The same thing happens to the human brain when we’re in the middle of our habits: our mental activity is dropping.
Is it bad?
Not at all! Habits make your life easier as thanks to them you don’t have to pay attention to every action you’re taking. You get up at 7 a.m., take a shower and dress up, that’s the routine part. You don’t have to focus on your actions just to brush your teeth, right?
And at the same time, you can think about more creative things. You can go through your schedule and plan it, you can think about the presentation you have this morning, about new ideas or holiday plans.
But what if your habits are bad? If instead of turning your life easier, make it more complicated? For example, if instead of doing your job, you find yourself wondering on social media pages and you can’t exactly recall the moment when you stopped working?
It means that you need to get out of the habit loop.
The habit loop
First, there is a cue, a trigger that tells your brain to go into automatic mode and which habit to use. Then there is the routine, which can be physical or mental or emotional. Finally, there is a reward, which helps your brain figure out if this particular loop is worth remembering for the future. Over time, this loop… becomes more and more automatic. The cue and reward become intertwined until a powerful sense of anticipation and craving emerges.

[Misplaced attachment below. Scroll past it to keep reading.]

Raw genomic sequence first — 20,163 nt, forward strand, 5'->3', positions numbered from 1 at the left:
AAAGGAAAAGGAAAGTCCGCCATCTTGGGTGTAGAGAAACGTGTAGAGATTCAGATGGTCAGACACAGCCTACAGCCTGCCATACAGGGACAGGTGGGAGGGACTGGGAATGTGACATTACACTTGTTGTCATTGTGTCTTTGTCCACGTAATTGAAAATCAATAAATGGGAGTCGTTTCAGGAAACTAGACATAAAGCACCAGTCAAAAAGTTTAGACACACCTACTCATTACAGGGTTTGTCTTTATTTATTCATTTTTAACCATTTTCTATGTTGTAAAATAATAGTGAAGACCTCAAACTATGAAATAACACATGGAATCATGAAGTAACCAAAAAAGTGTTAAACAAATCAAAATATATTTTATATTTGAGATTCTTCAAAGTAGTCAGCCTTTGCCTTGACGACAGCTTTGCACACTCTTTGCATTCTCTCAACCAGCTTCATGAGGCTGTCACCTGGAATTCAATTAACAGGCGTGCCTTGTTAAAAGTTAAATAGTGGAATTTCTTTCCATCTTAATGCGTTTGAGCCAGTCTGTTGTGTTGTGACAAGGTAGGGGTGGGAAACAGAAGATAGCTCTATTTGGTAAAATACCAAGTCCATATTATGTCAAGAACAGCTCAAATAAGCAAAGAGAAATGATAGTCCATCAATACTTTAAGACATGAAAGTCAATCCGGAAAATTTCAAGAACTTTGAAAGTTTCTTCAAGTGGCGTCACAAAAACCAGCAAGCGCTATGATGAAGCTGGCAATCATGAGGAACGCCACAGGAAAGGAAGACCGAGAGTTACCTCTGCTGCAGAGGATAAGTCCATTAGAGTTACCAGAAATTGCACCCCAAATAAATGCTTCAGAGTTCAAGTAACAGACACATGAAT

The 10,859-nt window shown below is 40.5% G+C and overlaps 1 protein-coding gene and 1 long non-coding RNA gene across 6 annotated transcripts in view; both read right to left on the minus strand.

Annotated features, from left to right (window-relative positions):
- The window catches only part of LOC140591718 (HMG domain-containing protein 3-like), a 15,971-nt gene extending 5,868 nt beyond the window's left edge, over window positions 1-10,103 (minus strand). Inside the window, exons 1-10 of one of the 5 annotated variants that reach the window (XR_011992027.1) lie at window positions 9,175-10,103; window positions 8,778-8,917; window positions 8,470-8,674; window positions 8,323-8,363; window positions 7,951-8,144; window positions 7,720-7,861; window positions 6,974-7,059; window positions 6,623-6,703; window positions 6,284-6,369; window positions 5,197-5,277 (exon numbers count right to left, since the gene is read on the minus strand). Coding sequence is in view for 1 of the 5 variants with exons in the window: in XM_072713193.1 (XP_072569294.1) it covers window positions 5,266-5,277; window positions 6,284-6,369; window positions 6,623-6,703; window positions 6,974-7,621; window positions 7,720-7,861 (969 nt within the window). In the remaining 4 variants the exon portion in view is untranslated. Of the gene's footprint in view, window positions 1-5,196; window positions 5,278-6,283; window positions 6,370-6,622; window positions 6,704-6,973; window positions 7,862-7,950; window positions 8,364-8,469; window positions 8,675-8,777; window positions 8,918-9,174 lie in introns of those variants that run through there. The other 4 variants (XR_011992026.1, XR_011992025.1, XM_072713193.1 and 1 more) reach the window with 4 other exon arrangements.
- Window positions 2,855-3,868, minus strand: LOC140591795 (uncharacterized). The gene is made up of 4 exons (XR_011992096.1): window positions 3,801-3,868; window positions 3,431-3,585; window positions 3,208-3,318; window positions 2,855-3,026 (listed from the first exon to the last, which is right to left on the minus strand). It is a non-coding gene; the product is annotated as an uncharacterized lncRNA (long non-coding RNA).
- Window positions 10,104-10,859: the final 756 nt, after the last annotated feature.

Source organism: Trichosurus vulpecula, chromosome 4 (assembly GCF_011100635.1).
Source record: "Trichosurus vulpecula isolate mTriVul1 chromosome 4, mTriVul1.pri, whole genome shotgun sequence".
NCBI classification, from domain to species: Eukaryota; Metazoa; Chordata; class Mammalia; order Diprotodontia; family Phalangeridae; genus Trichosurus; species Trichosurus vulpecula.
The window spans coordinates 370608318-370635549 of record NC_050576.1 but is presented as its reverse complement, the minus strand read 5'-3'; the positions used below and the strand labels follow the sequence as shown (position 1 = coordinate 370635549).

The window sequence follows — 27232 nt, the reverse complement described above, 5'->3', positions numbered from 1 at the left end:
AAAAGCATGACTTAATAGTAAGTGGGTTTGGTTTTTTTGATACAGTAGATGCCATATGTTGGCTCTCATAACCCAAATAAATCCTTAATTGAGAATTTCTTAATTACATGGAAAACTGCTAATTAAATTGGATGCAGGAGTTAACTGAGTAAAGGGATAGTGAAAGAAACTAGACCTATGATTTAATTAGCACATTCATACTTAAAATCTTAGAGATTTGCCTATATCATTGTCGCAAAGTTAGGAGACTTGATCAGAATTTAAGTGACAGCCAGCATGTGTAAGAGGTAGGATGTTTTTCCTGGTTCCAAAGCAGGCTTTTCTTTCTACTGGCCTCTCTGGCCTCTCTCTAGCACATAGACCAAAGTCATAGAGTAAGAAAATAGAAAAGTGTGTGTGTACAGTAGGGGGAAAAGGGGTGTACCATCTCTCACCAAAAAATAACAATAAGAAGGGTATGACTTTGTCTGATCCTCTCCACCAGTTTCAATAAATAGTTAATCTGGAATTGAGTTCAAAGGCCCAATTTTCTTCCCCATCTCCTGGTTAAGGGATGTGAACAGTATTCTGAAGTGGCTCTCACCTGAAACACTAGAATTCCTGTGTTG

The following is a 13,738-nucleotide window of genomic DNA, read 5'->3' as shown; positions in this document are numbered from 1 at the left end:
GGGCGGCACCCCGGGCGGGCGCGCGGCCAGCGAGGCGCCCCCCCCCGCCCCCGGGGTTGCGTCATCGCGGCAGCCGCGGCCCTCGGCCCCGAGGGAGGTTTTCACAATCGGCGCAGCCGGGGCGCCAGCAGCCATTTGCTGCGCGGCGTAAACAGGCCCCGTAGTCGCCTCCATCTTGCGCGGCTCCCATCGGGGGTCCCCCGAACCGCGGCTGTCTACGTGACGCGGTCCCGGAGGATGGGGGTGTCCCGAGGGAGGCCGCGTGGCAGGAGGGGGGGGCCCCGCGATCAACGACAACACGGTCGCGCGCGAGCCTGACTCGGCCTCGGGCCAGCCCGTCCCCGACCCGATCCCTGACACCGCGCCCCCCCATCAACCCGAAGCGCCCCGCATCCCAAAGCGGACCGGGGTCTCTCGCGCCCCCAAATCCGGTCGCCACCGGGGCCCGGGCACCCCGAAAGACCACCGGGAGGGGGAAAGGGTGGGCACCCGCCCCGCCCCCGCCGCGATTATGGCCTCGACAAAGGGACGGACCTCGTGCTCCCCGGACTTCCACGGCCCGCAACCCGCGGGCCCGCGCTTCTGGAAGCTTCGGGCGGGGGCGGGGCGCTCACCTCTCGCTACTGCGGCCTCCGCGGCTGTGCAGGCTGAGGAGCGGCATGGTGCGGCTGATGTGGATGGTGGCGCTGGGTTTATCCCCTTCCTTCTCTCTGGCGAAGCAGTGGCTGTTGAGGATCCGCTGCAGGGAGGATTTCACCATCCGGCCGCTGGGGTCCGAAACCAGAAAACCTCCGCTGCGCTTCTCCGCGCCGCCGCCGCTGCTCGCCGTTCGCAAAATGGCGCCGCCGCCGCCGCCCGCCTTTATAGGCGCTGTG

The habit loop starts with a trigger. For example, you look at a clock and you notice that it’s 1:30 p.m. and it’s time for your second coffee. You get up, go to a cafeteria, and take a coffee and a donut. Why donut? Because it’s delicious, that’s why!
But the problem is, you don’t want to eat donuts. They are unhealthy and if you think about it, another coffee is unhealthy too. But every day at 1:30, something pushes you to a cafeteria, and you can’t keep yourself from buying coffee and this darn donut.
Welcome to the habit loop.
The most important part of this loop is the reward. You don’t want to take a walk at 1:30 for the sake of a walk, you’re going to a cafeteria because you’ll get there a moment of sinful pleasure filled with carbs.
That’s your motivator.
So, if you want to get rid of a habit, you have to find another, better, healthier way, to yield the same reward.
How to break a habit